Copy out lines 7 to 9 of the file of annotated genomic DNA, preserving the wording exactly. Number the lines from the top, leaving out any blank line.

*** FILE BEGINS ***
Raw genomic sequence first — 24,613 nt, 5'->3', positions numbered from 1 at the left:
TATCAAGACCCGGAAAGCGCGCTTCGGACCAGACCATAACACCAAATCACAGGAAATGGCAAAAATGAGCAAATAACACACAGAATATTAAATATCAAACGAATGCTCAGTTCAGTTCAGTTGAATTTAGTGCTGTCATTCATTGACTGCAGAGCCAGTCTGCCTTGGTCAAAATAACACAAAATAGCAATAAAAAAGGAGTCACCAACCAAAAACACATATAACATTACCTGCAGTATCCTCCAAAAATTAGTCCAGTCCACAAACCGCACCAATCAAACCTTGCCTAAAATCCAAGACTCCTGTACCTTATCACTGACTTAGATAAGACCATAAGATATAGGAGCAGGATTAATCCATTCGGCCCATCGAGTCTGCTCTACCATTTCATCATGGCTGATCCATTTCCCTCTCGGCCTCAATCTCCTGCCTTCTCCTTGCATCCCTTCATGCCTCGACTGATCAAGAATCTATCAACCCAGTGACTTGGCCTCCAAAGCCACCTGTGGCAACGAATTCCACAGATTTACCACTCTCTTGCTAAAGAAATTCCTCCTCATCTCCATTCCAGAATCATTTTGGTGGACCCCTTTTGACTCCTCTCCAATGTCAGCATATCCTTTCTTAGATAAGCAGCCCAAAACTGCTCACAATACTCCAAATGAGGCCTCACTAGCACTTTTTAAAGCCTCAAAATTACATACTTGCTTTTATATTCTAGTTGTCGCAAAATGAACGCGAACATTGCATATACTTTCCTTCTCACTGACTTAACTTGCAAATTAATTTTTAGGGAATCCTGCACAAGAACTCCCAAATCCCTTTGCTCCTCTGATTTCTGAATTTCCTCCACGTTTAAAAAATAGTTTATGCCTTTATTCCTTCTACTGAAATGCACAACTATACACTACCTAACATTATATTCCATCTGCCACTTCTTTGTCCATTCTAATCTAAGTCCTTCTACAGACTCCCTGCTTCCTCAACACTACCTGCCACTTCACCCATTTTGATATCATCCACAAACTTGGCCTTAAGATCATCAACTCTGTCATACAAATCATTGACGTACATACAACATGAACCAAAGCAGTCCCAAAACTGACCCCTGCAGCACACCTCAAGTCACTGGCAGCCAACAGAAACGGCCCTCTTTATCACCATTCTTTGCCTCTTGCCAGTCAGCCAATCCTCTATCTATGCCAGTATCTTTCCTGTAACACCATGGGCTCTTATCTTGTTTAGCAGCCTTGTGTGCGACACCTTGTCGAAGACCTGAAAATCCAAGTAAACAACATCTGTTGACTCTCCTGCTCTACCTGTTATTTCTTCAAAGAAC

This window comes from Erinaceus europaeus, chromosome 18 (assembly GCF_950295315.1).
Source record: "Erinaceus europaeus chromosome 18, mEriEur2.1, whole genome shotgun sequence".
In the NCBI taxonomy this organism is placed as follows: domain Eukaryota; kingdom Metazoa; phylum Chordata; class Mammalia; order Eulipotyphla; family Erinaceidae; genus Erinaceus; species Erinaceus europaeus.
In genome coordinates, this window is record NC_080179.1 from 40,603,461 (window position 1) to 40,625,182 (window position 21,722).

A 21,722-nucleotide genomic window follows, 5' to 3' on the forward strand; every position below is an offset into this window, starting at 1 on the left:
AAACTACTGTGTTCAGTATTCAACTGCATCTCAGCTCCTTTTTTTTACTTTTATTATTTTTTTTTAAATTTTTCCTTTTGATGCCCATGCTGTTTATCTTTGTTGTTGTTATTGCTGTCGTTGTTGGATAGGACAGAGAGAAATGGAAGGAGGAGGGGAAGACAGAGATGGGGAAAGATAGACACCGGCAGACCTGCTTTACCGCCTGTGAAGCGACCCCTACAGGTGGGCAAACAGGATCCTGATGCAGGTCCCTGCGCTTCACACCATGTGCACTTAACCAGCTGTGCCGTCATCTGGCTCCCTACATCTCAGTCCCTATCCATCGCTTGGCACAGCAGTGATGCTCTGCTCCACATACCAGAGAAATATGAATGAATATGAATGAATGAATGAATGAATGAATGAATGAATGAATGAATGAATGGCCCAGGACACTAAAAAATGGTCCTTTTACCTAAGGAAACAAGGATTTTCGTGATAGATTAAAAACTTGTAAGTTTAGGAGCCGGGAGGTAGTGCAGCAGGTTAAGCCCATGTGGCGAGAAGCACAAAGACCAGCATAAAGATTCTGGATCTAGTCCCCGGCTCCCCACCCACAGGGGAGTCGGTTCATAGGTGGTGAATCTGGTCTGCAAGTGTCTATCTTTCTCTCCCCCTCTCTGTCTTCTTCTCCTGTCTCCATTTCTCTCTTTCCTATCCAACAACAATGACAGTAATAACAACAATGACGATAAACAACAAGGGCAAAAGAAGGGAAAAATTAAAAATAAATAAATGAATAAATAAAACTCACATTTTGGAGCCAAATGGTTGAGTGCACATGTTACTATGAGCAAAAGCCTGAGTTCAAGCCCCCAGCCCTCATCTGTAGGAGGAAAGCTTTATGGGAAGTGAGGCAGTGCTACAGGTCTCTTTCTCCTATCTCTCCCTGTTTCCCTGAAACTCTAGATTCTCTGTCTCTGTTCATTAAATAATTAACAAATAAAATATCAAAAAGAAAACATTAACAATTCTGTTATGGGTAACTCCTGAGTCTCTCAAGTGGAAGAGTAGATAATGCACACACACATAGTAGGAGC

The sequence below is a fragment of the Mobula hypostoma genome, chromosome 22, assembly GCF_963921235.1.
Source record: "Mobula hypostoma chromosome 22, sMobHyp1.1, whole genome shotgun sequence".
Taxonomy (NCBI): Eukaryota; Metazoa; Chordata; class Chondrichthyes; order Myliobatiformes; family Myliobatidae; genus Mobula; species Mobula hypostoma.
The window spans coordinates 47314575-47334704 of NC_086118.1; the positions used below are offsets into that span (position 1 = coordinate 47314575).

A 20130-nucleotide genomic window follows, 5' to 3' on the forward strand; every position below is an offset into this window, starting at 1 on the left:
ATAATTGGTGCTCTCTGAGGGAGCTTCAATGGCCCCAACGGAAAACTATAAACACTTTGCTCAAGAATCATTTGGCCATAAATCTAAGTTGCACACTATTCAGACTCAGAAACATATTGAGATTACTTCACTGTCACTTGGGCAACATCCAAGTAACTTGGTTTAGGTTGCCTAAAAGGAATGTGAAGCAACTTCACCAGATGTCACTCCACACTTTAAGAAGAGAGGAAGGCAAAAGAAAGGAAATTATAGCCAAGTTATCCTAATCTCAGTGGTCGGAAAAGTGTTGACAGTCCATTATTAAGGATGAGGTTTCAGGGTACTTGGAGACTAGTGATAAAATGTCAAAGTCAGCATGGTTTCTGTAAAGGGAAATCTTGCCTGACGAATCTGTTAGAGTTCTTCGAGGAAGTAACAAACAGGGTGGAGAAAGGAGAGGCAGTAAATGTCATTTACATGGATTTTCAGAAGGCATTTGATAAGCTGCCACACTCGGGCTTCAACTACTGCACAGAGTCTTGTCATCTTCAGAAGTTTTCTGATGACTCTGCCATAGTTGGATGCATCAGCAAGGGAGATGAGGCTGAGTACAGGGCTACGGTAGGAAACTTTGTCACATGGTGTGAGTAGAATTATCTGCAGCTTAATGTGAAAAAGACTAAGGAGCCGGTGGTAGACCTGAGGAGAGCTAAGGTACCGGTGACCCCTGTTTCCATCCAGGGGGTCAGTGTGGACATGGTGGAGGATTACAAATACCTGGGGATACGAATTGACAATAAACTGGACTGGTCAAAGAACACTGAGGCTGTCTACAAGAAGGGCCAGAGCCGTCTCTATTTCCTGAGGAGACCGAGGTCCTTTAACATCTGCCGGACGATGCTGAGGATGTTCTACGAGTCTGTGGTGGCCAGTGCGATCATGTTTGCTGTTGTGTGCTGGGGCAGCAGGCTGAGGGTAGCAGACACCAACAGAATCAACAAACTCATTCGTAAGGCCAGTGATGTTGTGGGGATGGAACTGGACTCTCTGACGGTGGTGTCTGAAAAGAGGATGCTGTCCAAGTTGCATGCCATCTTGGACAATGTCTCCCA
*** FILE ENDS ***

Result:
A 21,722-nucleotide genomic window follows, 5' to 3' on the forward strand; every position below is an offset into this window, starting at 1 on the left:
AAACTACTGTGTTCAGTATTCAACTGCATCTCAGCTCCTTTTTTTTACTTTTATTATTTTTTTTTAAATTTTTCCTTTTGATGCCCATGCTGTTTATCTTTGTTGTTGTTATTGCTGTCGTTGTTGGATAGGACAGAGAGAAATGGAAGGAGGAGGGGAAGACAGAGATGGGGAAAGATAGACACCGGCAGACCTGCTTTACCGCCTGTGAAGCGACCCCTACAGGTGGGCAAACAGGATCCTGATGCAGGTCCCTGCGCTTCACACCATGTGCACTTAACCAGCTGTGCCGTCATCTGGCTCCCTACATCTCAGTCCCTATCCATCGCTTGGCACAGCAGTGATGCTCTGCTCCACATACCAGAGAAATATGAATGAATATGAATGAATGAATGAATGAATGAATGAATGAATGAATGAATGAATGGCCCAGGACACTAAAAAATGGTCCTTTTACCTAAGGAAACAAGGATTTTCGTGATAGATTAAAAACTTGTAAGTTTAGGAGCCGGGAGGTAGTGCAGCAGGTTAAGCCCATGTGGCGAGAAGCACAAAGACCAGCATAAAGATTCTGGATCTAGTCCCCGGCTCCCCACCCACAGGGGAGTCGGTTCATAGGTGGTGAATCTGGTCTGCAAGTGTCTATCTTTCTCTCCCCCTCTCTGTCTTCTTCTCCTGTCTCCATTTCTCTCTTTCCTATCCAACAACAATGACAGTAATAACAACAATGACGATAAACAACAAGGGCAAAAGAAGGGAAAAATTAAAAATAAATAAATGAATAAATAAAACTCACATTTTGGAGCCAAATGGTTGAGTGCACATGTTACTATGAGCAAAAGCCTGAGTTCAAGCCCCCAGCCCTCATCTGTAGGAGGAAAGCTTTATGGGAAGTGAGGCAGTGCTACAGGTCTCTTTCTCCTATCTCTCCCTGTTTCCCTGAAACTCTAGATTCTCTGTCTCTGTTCATTAAATAATTAACAAATAAAATATCAAAAAGAAAACATTAACAATTCTGTTATGGGTAACTCCTGAGTCTCTCAAGTGGAAGAGTAGATAATGCACACACACATAGTAGGAGC

The sequence below is a fragment of the Mobula hypostoma genome, chromosome 22, assembly GCF_963921235.1.